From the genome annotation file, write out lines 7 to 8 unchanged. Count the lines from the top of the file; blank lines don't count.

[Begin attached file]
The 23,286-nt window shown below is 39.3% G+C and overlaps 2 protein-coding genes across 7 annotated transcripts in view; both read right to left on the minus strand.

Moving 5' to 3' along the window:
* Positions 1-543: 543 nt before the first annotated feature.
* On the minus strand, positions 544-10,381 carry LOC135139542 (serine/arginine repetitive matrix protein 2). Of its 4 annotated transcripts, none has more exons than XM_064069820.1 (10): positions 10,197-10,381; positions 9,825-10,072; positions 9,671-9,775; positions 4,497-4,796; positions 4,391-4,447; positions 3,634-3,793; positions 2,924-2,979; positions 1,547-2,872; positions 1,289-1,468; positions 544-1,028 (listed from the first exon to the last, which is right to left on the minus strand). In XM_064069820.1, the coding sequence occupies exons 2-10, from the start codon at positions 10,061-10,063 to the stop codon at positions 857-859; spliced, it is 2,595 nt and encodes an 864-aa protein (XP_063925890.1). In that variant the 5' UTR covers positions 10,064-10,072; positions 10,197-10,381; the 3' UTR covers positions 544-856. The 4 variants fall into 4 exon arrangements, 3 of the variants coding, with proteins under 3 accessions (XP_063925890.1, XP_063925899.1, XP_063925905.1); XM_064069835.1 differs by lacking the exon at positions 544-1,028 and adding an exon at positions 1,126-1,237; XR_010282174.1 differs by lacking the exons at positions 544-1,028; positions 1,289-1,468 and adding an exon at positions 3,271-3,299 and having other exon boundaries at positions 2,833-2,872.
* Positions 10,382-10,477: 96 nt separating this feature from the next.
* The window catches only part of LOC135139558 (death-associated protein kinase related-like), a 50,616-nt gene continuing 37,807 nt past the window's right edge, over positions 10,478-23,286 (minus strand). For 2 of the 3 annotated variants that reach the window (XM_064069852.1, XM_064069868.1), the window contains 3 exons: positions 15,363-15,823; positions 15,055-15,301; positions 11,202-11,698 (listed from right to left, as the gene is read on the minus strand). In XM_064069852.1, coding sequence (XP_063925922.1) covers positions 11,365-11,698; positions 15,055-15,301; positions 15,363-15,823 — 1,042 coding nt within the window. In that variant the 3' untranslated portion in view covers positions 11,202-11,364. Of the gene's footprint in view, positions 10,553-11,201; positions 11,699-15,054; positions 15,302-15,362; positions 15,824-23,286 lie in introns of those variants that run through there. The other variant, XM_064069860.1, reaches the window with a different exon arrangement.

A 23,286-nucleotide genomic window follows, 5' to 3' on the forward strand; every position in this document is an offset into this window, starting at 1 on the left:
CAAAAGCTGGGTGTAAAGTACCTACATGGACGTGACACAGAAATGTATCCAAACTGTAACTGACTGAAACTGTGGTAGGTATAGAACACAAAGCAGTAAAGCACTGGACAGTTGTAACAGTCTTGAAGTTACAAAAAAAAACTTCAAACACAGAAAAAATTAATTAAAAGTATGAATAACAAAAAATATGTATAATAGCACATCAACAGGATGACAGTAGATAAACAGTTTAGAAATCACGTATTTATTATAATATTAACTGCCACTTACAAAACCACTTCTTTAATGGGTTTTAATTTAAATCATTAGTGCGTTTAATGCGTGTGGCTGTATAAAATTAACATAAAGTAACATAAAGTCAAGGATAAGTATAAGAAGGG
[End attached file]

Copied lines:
A 23,286-nucleotide genomic window follows, 5' to 3' on the forward strand; every position in this document is an offset into this window, starting at 1 on the left:
CAAAAGCTGGGTGTAAAGTACCTACATGGACGTGACACAGAAATGTATCCAAACTGTAACTGACTGAAACTGTGGTAGGTATAGAACACAAAGCAGTAAAGCACTGGACAGTTGTAACAGTCTTGAAGTTACAAAAAAAAACTTCAAACACAGAAAAAATTAATTAAAAGTATGAATAACAAAAAATATGTATAATAGCACATCAACAGGATGACAGTAGATAAACAGTTTAGAAATCACGTATTTATTATAATATTAACTGCCACTTACAAAACCACTTCTTTAATGGGTTTTAATTTAAATCATTAGTGCGTTTAATGCGTGTGGCTGTATAAAATTAACATAAAGTAACATAAAGTCAAGGATAAGTATAAGAAGGG